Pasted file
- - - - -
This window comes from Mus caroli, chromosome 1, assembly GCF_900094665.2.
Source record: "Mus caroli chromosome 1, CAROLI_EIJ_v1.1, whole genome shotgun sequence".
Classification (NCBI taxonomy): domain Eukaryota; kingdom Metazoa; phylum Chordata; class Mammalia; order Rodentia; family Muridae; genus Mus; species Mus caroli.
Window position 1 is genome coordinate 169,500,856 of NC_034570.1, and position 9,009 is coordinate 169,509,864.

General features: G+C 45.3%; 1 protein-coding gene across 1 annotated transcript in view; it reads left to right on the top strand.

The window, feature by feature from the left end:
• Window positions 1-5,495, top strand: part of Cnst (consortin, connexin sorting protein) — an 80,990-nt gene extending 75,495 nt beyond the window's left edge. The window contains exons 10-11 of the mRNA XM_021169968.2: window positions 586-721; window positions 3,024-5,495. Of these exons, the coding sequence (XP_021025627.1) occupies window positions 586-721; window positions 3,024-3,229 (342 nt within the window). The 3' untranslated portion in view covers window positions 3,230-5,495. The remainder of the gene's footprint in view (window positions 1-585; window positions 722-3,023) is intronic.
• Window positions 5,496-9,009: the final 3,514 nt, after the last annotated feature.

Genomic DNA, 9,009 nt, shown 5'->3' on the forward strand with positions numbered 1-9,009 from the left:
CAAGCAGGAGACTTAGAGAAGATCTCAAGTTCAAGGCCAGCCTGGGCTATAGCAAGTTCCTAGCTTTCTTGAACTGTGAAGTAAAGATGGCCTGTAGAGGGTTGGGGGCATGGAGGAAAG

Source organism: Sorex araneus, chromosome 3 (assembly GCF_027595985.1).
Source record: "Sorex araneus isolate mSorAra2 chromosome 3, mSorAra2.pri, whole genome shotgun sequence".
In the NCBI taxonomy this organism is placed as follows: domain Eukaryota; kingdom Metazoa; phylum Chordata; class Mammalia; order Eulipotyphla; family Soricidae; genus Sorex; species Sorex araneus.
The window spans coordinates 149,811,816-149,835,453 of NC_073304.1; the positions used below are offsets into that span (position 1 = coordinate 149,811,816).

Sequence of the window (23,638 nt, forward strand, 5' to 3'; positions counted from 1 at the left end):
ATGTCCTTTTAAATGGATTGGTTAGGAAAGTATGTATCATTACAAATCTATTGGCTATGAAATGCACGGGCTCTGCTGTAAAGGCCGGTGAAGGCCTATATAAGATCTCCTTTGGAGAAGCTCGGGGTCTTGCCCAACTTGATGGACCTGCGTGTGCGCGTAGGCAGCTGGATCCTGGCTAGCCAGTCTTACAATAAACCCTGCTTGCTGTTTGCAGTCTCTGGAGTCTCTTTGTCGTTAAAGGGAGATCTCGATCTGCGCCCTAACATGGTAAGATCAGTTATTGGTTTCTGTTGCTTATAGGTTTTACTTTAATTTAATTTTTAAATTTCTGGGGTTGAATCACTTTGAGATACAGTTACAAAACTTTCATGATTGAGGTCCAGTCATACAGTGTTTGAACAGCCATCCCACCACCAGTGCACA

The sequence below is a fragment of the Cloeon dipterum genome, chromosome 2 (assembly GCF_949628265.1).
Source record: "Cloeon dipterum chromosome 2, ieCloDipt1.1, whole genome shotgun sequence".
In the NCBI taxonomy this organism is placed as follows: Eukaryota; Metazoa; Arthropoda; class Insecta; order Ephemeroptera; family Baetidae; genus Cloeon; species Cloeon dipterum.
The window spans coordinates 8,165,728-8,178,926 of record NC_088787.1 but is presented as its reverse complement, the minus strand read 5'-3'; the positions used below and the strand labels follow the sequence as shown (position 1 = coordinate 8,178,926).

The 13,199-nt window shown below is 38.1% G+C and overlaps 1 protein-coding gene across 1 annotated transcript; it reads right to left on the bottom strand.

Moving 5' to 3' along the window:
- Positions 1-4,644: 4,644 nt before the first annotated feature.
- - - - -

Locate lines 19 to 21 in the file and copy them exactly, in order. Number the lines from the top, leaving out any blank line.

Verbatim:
In the NCBI taxonomy this organism is placed as follows: Eukaryota; Metazoa; Arthropoda; class Insecta; order Ephemeroptera; family Baetidae; genus Cloeon; species Cloeon dipterum.
The window spans coordinates 8,165,728-8,178,926 of record NC_088787.1 but is presented as its reverse complement, the minus strand read 5'-3'; the positions used below and the strand labels follow the sequence as shown (position 1 = coordinate 8,178,926).

The 13,199-nt window shown below is 38.1% G+C and overlaps 1 protein-coding gene across 1 annotated transcript; it reads right to left on the bottom strand.